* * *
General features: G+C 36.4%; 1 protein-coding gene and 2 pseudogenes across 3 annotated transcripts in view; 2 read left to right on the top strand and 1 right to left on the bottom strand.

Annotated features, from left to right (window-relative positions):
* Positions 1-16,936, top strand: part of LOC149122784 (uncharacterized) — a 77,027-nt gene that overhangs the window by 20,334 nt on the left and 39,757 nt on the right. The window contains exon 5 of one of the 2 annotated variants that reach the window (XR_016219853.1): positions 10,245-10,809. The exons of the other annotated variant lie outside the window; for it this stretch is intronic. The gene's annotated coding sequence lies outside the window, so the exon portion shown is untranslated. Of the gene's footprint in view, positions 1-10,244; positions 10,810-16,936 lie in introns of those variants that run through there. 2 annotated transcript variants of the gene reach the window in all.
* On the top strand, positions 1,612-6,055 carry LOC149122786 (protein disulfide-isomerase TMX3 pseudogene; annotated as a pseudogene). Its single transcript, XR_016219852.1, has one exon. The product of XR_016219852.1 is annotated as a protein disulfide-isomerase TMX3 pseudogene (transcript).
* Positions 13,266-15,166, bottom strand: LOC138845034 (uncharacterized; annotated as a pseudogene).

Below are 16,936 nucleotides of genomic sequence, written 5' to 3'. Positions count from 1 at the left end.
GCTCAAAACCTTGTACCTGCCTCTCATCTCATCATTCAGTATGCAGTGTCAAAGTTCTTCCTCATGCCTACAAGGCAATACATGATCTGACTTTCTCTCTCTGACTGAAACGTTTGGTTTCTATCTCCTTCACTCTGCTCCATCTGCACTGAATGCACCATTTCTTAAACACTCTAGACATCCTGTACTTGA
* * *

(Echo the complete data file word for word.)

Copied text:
General features: G+C 36.4%; 1 protein-coding gene and 2 pseudogenes across 3 annotated transcripts in view; 2 read left to right on the top strand and 1 right to left on the bottom strand.

Annotated features, from left to right (window-relative positions):
* Positions 1-16,936, top strand: part of LOC149122784 (uncharacterized) — a 77,027-nt gene that overhangs the window by 20,334 nt on the left and 39,757 nt on the right. The window contains exon 5 of one of the 2 annotated variants that reach the window (XR_016219853.1): positions 10,245-10,809. The exons of the other annotated variant lie outside the window; for it this stretch is intronic. The gene's annotated coding sequence lies outside the window, so the exon portion shown is untranslated. Of the gene's footprint in view, positions 1-10,244; positions 10,810-16,936 lie in introns of those variants that run through there. 2 annotated transcript variants of the gene reach the window in all.
* On the top strand, positions 1,612-6,055 carry LOC149122786 (protein disulfide-isomerase TMX3 pseudogene; annotated as a pseudogene). Its single transcript, XR_016219852.1, has one exon. The product of XR_016219852.1 is annotated as a protein disulfide-isomerase TMX3 pseudogene (transcript).
* Positions 13,266-15,166, bottom strand: LOC138845034 (uncharacterized; annotated as a pseudogene).

Below are 16,936 nucleotides of genomic sequence, written 5' to 3'. Positions count from 1 at the left end.
GCTCAAAACCTTGTACCTGCCTCTCATCTCATCATTCAGTATGCAGTGTCAAAGTTCTTCCTCATGCCTACAAGGCAATACATGATCTGACTTTCTCTCTCTGACTGAAACGTTTGGTTTCTATCTCCTTCACTCTGCTCCATCTGCACTGAATGCACCATTTCTTAAACACTCTAGACATCCTGTACTTGA